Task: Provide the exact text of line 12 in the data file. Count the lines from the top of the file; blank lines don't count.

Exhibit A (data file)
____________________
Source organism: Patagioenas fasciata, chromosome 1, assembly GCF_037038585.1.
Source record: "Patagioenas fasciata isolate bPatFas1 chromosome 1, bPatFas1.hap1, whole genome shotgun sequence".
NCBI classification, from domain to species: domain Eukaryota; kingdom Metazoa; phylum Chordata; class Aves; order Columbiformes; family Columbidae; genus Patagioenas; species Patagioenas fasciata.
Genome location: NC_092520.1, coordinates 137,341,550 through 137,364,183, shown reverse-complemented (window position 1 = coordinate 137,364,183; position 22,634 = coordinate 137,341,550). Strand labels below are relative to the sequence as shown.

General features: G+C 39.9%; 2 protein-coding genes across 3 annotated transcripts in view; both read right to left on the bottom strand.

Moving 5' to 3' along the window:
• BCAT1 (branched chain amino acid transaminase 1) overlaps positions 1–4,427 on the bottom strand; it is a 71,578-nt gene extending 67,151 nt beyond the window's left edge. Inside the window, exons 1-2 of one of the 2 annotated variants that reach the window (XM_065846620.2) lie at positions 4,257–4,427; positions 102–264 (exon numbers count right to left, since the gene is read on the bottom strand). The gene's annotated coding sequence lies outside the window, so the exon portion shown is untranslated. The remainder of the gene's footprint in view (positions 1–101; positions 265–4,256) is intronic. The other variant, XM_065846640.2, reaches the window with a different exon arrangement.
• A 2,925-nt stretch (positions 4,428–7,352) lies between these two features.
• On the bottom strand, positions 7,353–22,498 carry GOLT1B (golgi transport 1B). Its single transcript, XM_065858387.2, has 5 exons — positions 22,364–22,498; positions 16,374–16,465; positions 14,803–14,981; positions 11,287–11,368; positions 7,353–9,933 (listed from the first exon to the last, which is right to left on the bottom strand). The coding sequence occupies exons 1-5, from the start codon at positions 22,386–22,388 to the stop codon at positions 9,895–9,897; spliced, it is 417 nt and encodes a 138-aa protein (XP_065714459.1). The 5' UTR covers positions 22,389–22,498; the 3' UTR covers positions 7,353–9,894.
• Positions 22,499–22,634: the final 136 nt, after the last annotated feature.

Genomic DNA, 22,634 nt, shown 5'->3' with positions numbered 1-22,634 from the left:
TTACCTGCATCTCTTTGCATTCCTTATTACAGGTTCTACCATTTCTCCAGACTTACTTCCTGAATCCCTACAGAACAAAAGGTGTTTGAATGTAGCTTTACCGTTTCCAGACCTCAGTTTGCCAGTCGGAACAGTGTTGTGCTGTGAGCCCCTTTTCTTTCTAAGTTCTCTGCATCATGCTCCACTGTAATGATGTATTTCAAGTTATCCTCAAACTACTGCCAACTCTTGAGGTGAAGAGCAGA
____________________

TTACCTGCATCTCTTTGCATTCCTTATTACAGGTTCTACCATTTCTCCAGACTTACTTCCTGAATCCCTACAGAACAAAAGGTGTTTGAATGTAGCTTTACCGTTTCCAGACCTCAGTTTGCCAGTCGGAACAGTGTTGTGCTGTGAGCCCCTTTTCTTTCTAAGTTCTCTGCATCATGCTCCACTGTAATGATGTATTTCAAGTTATCCTCAAACTACTGCCAACTCTTGAGGTGAAGAGCAGA